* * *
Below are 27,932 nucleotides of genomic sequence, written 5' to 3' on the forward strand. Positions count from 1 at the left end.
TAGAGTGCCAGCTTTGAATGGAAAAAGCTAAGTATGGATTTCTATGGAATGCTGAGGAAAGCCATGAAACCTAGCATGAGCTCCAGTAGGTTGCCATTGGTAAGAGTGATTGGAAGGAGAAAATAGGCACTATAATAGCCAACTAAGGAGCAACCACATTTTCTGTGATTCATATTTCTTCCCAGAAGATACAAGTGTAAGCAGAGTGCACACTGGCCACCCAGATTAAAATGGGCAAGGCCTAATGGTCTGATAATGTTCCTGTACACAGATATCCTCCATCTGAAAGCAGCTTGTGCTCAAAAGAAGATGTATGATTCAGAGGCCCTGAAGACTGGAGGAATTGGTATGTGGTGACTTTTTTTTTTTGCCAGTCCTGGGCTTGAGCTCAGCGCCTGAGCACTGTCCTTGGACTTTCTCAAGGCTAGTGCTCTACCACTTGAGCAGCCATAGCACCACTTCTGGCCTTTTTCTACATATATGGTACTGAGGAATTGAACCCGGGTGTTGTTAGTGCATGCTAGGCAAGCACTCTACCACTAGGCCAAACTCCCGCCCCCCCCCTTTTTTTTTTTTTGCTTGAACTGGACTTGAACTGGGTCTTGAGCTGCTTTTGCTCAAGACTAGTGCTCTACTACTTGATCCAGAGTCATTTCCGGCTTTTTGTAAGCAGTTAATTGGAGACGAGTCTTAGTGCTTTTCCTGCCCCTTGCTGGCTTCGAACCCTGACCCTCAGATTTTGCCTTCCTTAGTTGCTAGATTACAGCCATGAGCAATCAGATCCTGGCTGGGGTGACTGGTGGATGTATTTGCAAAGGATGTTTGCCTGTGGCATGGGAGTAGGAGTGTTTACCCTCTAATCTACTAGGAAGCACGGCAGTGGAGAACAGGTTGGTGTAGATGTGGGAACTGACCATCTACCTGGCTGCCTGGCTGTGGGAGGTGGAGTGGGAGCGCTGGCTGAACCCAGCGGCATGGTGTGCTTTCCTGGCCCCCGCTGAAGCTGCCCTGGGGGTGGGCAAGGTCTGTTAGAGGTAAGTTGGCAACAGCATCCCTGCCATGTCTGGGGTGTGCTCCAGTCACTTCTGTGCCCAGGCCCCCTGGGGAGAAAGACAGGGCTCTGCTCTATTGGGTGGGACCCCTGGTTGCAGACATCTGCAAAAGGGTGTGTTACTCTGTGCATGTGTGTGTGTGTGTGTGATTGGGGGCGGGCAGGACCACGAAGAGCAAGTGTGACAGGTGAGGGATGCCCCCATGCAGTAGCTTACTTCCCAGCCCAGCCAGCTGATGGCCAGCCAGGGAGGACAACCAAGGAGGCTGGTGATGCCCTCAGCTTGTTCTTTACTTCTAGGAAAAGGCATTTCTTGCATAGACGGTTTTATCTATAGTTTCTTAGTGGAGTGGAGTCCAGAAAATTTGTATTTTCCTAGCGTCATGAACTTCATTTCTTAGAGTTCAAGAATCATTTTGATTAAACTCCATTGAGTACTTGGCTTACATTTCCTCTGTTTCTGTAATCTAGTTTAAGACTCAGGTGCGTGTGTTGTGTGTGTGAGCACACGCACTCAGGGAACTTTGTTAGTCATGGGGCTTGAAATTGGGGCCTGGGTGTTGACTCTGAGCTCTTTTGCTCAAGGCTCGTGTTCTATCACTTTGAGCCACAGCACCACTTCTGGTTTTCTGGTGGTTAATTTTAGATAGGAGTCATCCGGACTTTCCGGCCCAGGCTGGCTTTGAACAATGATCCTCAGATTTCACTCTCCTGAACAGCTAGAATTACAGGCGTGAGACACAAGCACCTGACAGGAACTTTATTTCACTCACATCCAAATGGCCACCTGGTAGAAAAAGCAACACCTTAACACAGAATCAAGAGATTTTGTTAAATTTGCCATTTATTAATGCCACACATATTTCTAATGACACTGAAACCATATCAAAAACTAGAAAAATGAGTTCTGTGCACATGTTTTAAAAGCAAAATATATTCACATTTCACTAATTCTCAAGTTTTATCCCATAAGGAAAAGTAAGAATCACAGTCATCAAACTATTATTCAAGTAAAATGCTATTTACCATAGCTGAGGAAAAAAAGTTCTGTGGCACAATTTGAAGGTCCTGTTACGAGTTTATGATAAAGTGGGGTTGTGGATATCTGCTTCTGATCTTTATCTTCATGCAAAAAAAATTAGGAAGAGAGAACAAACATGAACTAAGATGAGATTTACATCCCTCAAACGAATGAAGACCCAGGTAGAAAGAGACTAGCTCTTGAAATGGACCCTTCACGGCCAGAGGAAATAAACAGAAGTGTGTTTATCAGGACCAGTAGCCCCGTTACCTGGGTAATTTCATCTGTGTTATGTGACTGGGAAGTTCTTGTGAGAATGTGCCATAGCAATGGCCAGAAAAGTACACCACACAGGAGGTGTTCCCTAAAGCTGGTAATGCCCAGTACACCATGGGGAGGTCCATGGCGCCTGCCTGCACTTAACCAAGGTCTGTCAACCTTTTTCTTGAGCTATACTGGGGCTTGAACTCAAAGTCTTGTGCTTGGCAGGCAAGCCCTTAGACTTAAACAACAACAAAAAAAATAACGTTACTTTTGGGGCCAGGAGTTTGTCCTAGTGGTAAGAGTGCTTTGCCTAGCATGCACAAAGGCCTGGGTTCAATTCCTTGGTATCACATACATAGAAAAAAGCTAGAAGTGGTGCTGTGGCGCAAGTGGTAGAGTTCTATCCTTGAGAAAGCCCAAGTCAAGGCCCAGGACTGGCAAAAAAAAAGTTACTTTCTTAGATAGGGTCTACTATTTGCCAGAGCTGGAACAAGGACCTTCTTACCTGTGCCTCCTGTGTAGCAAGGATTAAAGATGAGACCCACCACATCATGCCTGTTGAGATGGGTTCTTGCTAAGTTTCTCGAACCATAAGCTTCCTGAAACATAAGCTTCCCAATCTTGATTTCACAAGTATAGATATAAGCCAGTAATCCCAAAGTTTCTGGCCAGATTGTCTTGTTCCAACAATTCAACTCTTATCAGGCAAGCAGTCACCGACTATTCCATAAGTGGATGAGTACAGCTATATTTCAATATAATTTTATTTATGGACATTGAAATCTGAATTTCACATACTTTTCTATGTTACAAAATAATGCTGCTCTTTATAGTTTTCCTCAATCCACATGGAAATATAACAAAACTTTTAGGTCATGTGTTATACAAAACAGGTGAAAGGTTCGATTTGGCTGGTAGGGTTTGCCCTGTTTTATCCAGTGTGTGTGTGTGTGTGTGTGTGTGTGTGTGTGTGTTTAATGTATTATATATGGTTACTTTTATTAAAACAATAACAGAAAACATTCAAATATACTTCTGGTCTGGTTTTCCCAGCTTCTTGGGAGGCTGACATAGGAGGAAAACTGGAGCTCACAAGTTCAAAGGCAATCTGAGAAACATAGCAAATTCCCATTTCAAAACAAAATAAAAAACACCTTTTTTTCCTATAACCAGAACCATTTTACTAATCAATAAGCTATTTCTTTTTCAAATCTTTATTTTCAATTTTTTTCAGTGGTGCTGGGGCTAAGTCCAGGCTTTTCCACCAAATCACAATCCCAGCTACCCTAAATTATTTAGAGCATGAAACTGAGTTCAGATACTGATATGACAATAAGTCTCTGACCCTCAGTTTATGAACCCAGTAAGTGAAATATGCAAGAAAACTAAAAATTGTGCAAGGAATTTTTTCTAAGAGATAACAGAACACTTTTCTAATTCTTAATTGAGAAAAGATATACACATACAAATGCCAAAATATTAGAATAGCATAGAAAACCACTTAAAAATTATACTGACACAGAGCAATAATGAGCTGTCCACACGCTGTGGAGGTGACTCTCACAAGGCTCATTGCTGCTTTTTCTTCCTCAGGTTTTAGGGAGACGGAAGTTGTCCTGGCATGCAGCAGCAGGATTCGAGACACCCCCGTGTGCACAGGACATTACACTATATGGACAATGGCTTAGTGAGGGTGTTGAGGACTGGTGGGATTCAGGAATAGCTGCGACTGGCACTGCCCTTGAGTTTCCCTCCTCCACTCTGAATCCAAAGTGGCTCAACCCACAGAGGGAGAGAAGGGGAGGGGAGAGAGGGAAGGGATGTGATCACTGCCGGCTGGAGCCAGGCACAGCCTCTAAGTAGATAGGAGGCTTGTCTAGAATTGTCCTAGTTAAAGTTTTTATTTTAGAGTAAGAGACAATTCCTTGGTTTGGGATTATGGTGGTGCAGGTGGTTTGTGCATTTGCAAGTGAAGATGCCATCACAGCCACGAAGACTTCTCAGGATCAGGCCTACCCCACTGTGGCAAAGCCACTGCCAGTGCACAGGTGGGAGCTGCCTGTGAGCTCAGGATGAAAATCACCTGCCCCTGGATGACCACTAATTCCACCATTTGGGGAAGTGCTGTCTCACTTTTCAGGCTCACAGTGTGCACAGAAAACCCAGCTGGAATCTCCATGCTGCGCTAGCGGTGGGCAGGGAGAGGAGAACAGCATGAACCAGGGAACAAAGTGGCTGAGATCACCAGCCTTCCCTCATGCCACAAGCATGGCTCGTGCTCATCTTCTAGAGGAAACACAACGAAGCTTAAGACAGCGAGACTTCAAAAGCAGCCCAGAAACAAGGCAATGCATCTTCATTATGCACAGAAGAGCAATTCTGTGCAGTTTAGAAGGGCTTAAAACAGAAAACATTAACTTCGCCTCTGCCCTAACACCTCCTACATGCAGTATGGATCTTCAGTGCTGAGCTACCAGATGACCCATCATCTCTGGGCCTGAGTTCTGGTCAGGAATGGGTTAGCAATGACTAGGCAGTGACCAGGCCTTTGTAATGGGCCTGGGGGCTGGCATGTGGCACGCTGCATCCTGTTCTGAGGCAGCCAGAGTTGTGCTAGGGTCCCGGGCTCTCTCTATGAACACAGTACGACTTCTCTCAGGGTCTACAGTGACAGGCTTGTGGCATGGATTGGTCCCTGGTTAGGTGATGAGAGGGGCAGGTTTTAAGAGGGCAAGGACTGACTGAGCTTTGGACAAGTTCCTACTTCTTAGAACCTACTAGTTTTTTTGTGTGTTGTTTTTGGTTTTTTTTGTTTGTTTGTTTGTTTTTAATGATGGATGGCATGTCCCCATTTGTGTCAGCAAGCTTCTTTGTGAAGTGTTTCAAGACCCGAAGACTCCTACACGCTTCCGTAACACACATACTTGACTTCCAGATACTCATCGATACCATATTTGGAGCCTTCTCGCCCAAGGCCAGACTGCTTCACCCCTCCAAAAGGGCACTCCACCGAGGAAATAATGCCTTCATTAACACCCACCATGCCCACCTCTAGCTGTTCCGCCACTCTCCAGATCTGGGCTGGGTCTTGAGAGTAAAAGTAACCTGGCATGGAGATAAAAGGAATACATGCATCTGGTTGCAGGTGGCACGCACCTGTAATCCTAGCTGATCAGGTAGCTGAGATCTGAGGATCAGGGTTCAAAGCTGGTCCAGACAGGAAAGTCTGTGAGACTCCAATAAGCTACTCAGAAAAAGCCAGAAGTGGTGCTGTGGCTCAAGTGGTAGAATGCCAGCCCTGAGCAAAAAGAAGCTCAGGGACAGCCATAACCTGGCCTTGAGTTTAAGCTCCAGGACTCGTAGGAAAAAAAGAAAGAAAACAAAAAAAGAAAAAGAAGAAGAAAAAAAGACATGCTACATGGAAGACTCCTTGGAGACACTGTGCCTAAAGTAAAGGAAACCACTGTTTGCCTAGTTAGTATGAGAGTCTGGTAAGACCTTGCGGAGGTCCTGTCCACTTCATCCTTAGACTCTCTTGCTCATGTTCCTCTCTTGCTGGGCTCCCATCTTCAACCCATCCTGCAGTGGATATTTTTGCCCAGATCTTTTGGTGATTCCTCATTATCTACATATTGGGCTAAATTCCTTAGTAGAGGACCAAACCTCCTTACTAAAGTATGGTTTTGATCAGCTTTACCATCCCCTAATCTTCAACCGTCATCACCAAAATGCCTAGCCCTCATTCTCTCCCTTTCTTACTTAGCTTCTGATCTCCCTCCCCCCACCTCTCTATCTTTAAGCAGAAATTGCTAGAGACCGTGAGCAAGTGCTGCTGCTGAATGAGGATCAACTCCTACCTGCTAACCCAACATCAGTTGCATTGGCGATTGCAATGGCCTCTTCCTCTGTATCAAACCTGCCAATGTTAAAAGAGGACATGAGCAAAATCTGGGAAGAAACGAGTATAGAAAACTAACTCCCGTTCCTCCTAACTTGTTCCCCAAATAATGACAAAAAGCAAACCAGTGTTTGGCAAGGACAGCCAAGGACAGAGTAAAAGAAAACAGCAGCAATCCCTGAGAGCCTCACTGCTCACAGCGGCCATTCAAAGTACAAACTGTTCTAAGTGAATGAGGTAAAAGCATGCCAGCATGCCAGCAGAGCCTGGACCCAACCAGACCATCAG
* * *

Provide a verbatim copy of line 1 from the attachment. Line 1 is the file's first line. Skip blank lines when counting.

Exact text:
Below are 27,932 nucleotides of genomic sequence, written 5' to 3' on the forward strand. Positions count from 1 at the left end.